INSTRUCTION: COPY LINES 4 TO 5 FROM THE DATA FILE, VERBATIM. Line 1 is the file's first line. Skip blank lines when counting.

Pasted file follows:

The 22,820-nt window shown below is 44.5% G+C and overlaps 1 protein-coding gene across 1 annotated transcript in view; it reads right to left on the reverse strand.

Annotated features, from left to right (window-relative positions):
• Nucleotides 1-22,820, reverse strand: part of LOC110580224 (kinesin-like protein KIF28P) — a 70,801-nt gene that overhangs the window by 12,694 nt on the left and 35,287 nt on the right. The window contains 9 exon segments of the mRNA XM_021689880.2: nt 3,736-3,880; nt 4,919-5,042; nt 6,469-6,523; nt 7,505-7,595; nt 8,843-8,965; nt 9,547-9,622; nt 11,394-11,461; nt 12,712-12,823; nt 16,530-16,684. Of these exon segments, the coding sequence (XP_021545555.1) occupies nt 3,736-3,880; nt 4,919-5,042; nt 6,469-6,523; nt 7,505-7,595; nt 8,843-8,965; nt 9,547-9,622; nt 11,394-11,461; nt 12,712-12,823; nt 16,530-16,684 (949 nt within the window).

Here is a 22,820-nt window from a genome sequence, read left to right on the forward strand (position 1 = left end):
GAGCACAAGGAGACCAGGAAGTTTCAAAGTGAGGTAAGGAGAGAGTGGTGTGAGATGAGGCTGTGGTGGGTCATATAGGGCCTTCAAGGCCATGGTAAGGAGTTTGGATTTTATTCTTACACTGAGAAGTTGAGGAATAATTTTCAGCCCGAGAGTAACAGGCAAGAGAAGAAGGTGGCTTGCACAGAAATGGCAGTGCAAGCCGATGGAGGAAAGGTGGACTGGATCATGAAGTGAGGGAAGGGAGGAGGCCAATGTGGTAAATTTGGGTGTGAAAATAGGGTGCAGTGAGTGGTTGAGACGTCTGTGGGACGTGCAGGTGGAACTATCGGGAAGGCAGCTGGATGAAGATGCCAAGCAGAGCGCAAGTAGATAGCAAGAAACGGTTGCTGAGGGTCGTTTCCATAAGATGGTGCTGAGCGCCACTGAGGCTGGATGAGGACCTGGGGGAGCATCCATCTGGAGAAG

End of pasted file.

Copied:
Here is a 22,820-nt window from a genome sequence, read left to right on the forward strand (position 1 = left end):
GAGCACAAGGAGACCAGGAAGTTTCAAAGTGAGGTAAGGAGAGAGTGGTGTGAGATGAGGCTGTGGTGGGTCATATAGGGCCTTCAAGGCCATGGTAAGGAGTTTGGATTTTATTCTTACACTGAGAAGTTGAGGAATAATTTTCAGCCCGAGAGTAACAGGCAAGAGAAGAAGGTGGCTTGCACAGAAATGGCAGTGCAAGCCGATGGAGGAAAGGTGGACTGGATCATGAAGTGAGGGAAGGGAGGAGGCCAATGTGGTAAATTTGGGTGTGAAAATAGGGTGCAGTGAGTGGTTGAGACGTCTGTGGGACGTGCAGGTGGAACTATCGGGAAGGCAGCTGGATGAAGATGCCAAGCAGAGCGCAAGTAGATAGCAAGAAACGGTTGCTGAGGGTCGTTTCCATAAGATGGTGCTGAGCGCCACTGAGGCTGGATGAGGACCTGGGGGAGCATCCATCTGGAGAAG